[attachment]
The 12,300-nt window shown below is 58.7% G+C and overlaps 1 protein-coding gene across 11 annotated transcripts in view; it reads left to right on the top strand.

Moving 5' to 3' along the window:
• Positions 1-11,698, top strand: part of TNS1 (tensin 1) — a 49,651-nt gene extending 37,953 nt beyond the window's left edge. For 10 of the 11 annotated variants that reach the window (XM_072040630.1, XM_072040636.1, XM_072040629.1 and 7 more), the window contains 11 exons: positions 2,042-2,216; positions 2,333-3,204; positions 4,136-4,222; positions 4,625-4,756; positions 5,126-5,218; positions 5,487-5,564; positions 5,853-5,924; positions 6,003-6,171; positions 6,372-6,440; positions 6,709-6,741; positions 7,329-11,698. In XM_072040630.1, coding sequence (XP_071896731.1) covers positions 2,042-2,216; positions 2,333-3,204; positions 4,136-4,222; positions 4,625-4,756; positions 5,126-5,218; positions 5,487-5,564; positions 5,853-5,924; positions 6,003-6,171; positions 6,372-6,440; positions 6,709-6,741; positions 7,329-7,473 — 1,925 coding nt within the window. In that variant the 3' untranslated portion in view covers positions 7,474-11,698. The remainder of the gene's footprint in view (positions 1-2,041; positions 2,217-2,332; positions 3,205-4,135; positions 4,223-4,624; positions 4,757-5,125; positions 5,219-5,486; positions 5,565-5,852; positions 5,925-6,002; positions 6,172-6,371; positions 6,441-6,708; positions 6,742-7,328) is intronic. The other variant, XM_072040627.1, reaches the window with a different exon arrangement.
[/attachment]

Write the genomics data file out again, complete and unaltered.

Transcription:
The 12,300-nt window shown below is 58.7% G+C and overlaps 1 protein-coding gene across 11 annotated transcripts in view; it reads left to right on the top strand.

Moving 5' to 3' along the window:
• Positions 1-11,698, top strand: part of TNS1 (tensin 1) — a 49,651-nt gene extending 37,953 nt beyond the window's left edge. For 10 of the 11 annotated variants that reach the window (XM_072040630.1, XM_072040636.1, XM_072040629.1 and 7 more), the window contains 11 exons: positions 2,042-2,216; positions 2,333-3,204; positions 4,136-4,222; positions 4,625-4,756; positions 5,126-5,218; positions 5,487-5,564; positions 5,853-5,924; positions 6,003-6,171; positions 6,372-6,440; positions 6,709-6,741; positions 7,329-11,698. In XM_072040630.1, coding sequence (XP_071896731.1) covers positions 2,042-2,216; positions 2,333-3,204; positions 4,136-4,222; positions 4,625-4,756; positions 5,126-5,218; positions 5,487-5,564; positions 5,853-5,924; positions 6,003-6,171; positions 6,372-6,440; positions 6,709-6,741; positions 7,329-7,473 — 1,925 coding nt within the window. In that variant the 3' untranslated portion in view covers positions 7,474-11,698. The remainder of the gene's footprint in view (positions 1-2,041; positions 2,217-2,332; positions 3,205-4,135; positions 4,223-4,624; positions 4,757-5,125; positions 5,219-5,486; positions 5,565-5,852; positions 5,925-6,002; positions 6,172-6,371; positions 6,441-6,708; positions 6,742-7,328) is intronic. The other variant, XM_072040627.1, reaches the window with a different exon arrangement.